Towns Traders and Crafts persons - Worksheets

 CBSE Worksheet 01

Towns Traders and Crafts persons

  1. The ____weavers of Thanjavur and the nearby town of Uraiyur are busy producing cloth.
    1. Saliva
    2. Seliya
    3. Saliya
    4. Saliye
  2. Kasim Bazar was located in:

    1. Bengal

    2. UP

    3. Karnataka

    4. None of these

  3. Which of the Pilgrimage centre developed into township
    1. Vrindavan and Tiruvannamalai
    2. Vellar and Tiruvannamalai
    3. Vellar and Annamalai
    4. Vrindavan and Annamalai
  4. Taxes were levied by the
    1. Artisans
    2. Samanta
    3. Weavers
    4. Traders
  5. Delhi under Shah Jahan was called:

    1. Chandni Chowk

    2. None of these

    3. Shahjahanabad

    4. Both Shahjahanabad and Chandni Chowk

  6. Match the following:

    (a) Ibn Batuta(i) Type of cotton clothes
    (b) Tanjore(ii) Capital of the Vijayanagara Empire
    (c) Hampi(iii) Capital of Cholas
    (d) Chintz(iv) Moroccan traveller
  7. Fill in the blanks:

    A  place where goods from diverse production centres are bought and sold is ________.

  8. State true or false:

    Kabul was a major centre for trade in elephants.

  9. What were the textiles of Surat famous for?

  10. Why did the rulers endow temples with grants of land and money?

  11. What is 'lost wax' technique? 

  12. How was Hampi an important town? Describe its architecture?

  13. Describe the trade activities of the big and small traders belonging to the medieval time.

CBSE Worksheet 01
Towns Traders and Crafts persons


  1. (c) Saliya Explanation: The Saliya weavers of Thanjavur and the nearby town of Uraiyur are busy producing cloth for flags to be used in the temple festival, fine cottons for the king and nobility and coarse cotton for the masses.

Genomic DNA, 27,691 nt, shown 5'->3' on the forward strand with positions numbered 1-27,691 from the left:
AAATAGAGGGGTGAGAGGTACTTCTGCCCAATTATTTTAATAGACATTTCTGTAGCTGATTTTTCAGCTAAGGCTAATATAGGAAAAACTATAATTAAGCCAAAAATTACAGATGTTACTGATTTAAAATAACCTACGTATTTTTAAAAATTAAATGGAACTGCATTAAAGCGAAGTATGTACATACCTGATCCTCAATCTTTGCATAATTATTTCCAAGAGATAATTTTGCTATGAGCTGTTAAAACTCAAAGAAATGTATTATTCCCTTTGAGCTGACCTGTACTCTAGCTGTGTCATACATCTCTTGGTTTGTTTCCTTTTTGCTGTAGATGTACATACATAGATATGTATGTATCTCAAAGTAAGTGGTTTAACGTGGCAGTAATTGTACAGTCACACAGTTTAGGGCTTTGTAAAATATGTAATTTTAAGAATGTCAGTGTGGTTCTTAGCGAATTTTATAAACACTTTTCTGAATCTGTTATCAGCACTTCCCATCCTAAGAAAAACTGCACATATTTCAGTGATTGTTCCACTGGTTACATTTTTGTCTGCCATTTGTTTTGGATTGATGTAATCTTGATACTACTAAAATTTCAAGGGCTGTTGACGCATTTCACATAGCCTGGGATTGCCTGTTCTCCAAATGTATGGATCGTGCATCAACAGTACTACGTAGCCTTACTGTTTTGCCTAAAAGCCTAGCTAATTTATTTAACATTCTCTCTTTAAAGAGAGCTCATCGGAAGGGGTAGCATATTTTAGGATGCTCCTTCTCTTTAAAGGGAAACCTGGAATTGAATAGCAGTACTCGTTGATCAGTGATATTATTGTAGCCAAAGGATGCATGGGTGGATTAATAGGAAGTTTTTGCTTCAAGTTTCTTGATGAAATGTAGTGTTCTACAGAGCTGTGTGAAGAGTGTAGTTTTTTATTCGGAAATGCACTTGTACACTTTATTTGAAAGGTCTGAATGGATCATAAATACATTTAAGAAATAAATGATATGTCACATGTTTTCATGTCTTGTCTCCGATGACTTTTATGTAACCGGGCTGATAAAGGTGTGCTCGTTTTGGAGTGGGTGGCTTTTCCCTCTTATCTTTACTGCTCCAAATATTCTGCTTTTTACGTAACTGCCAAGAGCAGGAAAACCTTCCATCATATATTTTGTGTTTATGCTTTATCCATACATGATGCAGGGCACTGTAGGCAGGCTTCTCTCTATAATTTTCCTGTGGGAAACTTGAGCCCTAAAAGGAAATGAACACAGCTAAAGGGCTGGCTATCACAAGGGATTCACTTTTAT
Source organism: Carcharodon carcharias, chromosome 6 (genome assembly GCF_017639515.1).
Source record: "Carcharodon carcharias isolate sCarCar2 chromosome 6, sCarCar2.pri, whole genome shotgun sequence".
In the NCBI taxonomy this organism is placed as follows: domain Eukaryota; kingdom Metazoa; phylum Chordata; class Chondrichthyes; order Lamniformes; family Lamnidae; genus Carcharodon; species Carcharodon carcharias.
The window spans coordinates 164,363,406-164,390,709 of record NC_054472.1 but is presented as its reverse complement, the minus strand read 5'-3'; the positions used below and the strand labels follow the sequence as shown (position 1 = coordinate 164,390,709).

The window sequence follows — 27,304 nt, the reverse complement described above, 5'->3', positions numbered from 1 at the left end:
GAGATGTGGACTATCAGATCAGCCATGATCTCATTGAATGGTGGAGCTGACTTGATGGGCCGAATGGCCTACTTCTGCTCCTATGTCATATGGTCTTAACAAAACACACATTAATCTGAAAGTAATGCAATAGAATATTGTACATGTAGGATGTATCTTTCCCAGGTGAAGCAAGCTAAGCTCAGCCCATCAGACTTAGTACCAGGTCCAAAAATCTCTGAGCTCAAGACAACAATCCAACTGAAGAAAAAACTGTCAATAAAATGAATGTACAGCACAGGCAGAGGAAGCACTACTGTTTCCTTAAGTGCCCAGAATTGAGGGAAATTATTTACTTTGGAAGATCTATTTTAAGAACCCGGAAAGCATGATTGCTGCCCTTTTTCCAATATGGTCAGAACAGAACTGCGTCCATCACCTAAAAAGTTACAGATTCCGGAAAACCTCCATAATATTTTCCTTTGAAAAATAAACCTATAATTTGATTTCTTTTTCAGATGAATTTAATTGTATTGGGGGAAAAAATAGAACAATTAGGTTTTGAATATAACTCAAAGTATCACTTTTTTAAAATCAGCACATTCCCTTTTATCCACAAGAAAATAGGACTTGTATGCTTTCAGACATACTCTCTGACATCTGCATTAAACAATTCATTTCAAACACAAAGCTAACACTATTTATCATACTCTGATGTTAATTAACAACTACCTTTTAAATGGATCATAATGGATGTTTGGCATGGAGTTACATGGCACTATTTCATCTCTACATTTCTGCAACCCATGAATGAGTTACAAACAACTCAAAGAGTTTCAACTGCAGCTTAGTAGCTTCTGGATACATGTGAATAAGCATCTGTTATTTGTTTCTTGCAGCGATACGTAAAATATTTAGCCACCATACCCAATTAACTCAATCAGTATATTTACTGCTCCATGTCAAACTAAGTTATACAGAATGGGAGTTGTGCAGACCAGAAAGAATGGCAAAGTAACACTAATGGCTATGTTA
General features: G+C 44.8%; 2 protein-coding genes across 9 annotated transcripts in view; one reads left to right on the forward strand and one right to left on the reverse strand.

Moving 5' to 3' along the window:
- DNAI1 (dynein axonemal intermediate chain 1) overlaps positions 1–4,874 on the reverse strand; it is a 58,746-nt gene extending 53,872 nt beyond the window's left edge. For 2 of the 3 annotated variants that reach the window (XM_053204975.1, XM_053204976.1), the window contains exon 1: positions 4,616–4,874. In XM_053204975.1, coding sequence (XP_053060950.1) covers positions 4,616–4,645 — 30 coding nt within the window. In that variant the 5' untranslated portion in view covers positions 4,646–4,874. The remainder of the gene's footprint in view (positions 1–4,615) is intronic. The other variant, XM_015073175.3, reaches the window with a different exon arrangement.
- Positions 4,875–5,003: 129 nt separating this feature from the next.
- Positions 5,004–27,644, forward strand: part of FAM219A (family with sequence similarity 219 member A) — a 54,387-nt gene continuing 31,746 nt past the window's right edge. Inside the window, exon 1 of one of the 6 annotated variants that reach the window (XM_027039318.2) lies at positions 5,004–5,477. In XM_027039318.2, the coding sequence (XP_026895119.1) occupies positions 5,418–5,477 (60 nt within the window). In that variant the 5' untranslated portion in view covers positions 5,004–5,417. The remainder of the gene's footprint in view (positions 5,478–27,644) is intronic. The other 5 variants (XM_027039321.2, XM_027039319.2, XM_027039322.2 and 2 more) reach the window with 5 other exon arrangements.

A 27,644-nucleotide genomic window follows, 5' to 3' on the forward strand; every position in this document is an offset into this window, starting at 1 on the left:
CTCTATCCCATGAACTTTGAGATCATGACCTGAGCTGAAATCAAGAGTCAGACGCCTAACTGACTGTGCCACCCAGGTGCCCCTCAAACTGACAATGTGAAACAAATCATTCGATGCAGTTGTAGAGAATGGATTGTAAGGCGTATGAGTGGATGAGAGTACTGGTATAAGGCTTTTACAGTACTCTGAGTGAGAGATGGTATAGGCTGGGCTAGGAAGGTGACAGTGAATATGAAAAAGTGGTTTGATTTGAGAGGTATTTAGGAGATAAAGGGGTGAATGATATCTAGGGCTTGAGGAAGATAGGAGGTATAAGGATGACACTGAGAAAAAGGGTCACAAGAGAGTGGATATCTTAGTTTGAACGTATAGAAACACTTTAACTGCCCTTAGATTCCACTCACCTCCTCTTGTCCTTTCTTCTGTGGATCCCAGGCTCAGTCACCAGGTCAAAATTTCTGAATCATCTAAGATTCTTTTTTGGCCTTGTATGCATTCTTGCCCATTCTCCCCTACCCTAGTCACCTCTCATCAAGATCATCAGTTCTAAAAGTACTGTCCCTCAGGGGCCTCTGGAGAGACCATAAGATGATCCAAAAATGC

2. (a) Bengal Explanation: Bengal.
  3. (a) Vrindavan and Tiruvannamalai Explanation: Pilgrimage centres also slowly developed into townships. Vrindavan (Uttar Pradesh) and Tiruvannamalai (Tamil Nadu) are examples of two such towns. 
  4. (b) Samanta Explanation: Usually a samanta or, in later times, a zamindar built a fortified palace in or near these towns. They levied taxes on traders, artisans and articles of trade
  5. (c) Shahjahanabad Explanation: Shahjahanabad.
  6. (a) -(iv), (b) - (iii), (c) - (ii), (d) - (i)

  7. Emporium

  8. False
  9. The textiles of Surat were famous for their gold lace borders, i.e. zari.
  10. They did so in order to carry out elaborate rituals, feed pilgrims and priests and celebrate festivals.

  11. 'Lost wax' technique was used to make Chola bronze statues. This technique involved several stages:

    1. First of all an image was made of wax. This was covered with clay and left in sun to dry.
    2. It was then heated and a small hole was made in the clay cover. The molten wax was drained out through this hole.
    3. Then molten metal was poured into the clay mould through the hole. Once the metal cooled and solidified, the clay cover was carefully removed and the image was cleaned and polished.
    1. Hampi, a famous town in the Krishna-Tungabhadra region was founded in 1336 in the Vijayanagara empire.
    2. The technique of interlocking was used and no mortar or cement was used to wedge walls.
    3. The arches, domes and pillared halls had niches for holding sculptures.
    4. They even had a well-planned orchard and pleasure garden with motif-containing sculptures of lotus and corbels.
  12.  A. There were many kinds of traders like the Banjaras and several traders especially horse traders. The traders usually travelled in caravans and formed guilds to protect their interests.

    B. There were several such guilds in South India from the eighth century onwards—the most famous being the Manigramam and Nanadesi. These guilds traded extensively both within the peninsula and with Southeast Asia and China.

    C. There were also communities like the Chettiyars and the Marwari Oswal who went on to become the major trading groups of the country.

    D. Gujarati traders, including the communities of Hindu Baniyas and Muslim Bohras, traded extensively with the ports of the Red Sea, Persian Gulf, East Africa, Southeast Asia and China. They sold textiles and spices in these ports and in exchange, brought gold and ivory from Africa; and spices, tin, Chinese blue pottery and silver from Southeast Asia and China.

    E. The towns on the west coast were home to Arab, Persian, Chinese, Jewish and Syrian Christian traders. Indian spices and cloth sold in the Red Sea ports were bought by Italian traders and eventually reached European markets, fetching high profits. This ultimately drew European traders to India.